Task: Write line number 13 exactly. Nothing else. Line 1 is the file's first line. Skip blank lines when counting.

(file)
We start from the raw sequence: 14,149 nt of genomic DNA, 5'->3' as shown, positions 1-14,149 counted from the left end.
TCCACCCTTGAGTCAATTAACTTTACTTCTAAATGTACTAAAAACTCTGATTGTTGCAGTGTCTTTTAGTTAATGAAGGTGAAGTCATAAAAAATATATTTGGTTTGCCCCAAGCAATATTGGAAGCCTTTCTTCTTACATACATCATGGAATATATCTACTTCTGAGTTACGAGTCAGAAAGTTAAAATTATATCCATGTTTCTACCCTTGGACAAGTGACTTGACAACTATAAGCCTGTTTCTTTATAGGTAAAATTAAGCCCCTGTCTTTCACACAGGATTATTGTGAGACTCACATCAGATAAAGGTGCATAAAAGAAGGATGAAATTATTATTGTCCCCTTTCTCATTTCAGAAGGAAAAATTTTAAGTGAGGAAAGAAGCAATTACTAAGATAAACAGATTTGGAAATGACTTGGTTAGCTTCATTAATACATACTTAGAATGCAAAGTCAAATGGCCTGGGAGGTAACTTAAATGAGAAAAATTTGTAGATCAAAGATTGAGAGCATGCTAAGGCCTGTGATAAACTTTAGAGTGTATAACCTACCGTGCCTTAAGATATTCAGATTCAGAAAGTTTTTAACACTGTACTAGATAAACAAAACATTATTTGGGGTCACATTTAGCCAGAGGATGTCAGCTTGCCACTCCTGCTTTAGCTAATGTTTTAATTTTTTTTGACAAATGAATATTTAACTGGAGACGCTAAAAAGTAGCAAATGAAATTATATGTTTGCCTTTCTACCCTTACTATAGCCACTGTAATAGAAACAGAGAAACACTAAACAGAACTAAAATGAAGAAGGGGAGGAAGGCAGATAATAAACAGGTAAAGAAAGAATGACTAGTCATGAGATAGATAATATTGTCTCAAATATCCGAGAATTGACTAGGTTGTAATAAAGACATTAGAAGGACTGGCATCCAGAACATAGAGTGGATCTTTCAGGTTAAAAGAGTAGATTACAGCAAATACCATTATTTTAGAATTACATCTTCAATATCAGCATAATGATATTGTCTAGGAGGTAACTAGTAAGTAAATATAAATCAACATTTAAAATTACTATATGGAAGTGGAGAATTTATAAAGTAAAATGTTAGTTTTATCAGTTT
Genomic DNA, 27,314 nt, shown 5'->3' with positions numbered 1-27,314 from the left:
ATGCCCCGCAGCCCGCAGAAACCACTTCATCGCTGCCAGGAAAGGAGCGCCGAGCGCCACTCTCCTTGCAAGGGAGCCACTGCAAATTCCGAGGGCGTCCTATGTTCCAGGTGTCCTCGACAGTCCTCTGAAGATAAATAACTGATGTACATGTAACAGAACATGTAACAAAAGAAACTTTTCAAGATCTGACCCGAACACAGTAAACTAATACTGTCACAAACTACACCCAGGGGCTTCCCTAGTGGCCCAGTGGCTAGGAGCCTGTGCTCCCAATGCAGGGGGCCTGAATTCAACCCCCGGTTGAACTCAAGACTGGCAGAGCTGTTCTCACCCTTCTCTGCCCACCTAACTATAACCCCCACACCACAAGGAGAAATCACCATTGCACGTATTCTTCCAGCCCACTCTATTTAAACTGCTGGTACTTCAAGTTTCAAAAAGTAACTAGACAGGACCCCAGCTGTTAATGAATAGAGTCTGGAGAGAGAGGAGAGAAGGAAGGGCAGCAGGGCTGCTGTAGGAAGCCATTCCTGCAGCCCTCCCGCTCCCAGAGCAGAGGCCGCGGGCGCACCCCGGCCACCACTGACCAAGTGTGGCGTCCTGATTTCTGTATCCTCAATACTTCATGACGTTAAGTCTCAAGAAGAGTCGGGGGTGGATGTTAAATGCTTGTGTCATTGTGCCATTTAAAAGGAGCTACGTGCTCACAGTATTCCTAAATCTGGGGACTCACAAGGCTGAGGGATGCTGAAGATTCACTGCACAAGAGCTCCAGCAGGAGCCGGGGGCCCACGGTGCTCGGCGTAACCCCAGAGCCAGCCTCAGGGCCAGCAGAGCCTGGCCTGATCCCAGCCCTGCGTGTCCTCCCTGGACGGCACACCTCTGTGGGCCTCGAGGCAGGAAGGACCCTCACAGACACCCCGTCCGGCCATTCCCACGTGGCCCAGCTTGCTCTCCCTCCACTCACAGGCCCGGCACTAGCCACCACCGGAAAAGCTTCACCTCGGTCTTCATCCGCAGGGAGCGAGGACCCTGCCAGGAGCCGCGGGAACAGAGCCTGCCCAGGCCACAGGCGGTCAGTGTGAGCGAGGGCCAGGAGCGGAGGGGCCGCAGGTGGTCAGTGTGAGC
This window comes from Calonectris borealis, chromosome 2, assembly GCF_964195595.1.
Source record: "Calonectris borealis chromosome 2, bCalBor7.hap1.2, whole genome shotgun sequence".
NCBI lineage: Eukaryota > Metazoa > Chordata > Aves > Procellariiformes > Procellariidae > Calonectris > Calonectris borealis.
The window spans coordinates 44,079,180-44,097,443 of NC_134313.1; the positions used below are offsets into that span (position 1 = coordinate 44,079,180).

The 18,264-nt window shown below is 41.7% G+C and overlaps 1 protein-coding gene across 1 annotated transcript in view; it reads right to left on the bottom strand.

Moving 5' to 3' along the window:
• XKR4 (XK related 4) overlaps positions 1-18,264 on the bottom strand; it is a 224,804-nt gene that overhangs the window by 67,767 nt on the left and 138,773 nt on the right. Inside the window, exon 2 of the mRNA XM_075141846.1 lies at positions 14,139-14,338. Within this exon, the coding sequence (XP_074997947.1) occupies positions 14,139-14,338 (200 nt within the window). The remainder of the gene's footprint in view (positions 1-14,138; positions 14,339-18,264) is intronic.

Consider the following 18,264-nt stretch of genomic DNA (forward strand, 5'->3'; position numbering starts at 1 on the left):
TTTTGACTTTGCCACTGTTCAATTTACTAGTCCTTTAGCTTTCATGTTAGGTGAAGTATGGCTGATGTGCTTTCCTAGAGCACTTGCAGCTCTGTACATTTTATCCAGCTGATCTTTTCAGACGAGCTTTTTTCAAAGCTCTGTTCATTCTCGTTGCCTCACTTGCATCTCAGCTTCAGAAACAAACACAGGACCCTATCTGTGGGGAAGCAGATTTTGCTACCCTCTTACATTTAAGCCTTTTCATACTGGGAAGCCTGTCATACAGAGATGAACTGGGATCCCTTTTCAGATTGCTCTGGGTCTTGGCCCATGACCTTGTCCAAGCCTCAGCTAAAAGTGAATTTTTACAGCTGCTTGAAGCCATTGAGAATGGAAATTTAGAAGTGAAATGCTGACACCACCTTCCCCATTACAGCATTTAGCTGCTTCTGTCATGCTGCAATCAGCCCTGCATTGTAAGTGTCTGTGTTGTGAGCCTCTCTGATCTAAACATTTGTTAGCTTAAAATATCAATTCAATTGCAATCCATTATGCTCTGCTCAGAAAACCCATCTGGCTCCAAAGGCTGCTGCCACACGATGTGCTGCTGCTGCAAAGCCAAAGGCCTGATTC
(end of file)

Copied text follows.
TTTTGACTTTGCCACTGTTCAATTTACTAGTCCTTTAGCTTTCATGTTAGGTGAAGTATGGCTGATGTGCTTTCCTAGAGCACTTGCAGCTCTGTACATTTTATCCAGCTGATCTTTTCAGACGAGCTTTTTTCAAAGCTCTGTTCATTCTCGTTGCCTCACTTGCATCTCAGCTTCAGAAACAAACACAGGACCCTATCTGTGGGGAAGCAGATTTTGCTACCCTCTTACATTTAAGCCTTTTCATACTGGGAAGCCTGTCATACAGAGATGAACTGGGATCCCTTTTCAGATTGCTCTGGGTCTTGGCCCATGACCTTGTCCAAGCCTCAGCTAAAAGTGAATTTTTACAGCTGCTTGAAGCCATTGAGAATGGAAATTTAGAAGTGAAATGCTGACACCACCTTCCCCATTACAGCATTTAGCTGCTTCTGTCATGCTGCAATCAGCCCTGCATTGTAAGTGTCTGTGTTGTGAGCCTCTCTGATCTAAACATTTGTTAGCTTAAAATATCAATTCAATTGCAATCCATTATGCTCTGCTCAGAAAACCCATCTGGCTCCAAAGGCTGCTGCCACACGATGTGCTGCTGCTGCAAAGCCAAAGGCCTGATTC